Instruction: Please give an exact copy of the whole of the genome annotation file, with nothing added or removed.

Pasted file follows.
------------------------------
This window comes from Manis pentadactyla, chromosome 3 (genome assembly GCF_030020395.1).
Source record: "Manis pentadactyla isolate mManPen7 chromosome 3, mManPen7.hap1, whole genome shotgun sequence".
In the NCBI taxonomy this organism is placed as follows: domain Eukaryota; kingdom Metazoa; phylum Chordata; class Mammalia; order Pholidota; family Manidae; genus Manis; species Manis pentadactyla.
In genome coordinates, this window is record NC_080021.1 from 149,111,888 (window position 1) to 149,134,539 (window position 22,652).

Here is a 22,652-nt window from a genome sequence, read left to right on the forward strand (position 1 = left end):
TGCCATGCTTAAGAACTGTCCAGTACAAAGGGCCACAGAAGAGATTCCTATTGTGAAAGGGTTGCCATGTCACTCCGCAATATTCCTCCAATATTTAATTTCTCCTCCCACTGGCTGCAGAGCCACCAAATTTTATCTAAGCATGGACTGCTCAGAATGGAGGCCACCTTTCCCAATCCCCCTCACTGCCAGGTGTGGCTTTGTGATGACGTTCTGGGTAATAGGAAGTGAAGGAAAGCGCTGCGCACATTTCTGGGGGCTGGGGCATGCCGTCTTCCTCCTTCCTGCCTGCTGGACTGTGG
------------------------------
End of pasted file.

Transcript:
This window comes from Manis pentadactyla, chromosome 3 (genome assembly GCF_030020395.1).
Source record: "Manis pentadactyla isolate mManPen7 chromosome 3, mManPen7.hap1, whole genome shotgun sequence".
In the NCBI taxonomy this organism is placed as follows: domain Eukaryota; kingdom Metazoa; phylum Chordata; class Mammalia; order Pholidota; family Manidae; genus Manis; species Manis pentadactyla.
In genome coordinates, this window is record NC_080021.1 from 149,111,888 (window position 1) to 149,134,539 (window position 22,652).

Here is a 22,652-nt window from a genome sequence, read left to right on the forward strand (position 1 = left end):
TGCCATGCTTAAGAACTGTCCAGTACAAAGGGCCACAGAAGAGATTCCTATTGTGAAAGGGTTGCCATGTCACTCCGCAATATTCCTCCAATATTTAATTTCTCCTCCCACTGGCTGCAGAGCCACCAAATTTTATCTAAGCATGGACTGCTCAGAATGGAGGCCACCTTTCCCAATCCCCCTCACTGCCAGGTGTGGCTTTGTGATGACGTTCTGGGTAATAGGAAGTGAAGGAAAGCGCTGCGCACATTTCTGGGGGCTGGGGCATGCCGTCTTCCTCCTTCCTGCCTGCTGGACTGTGG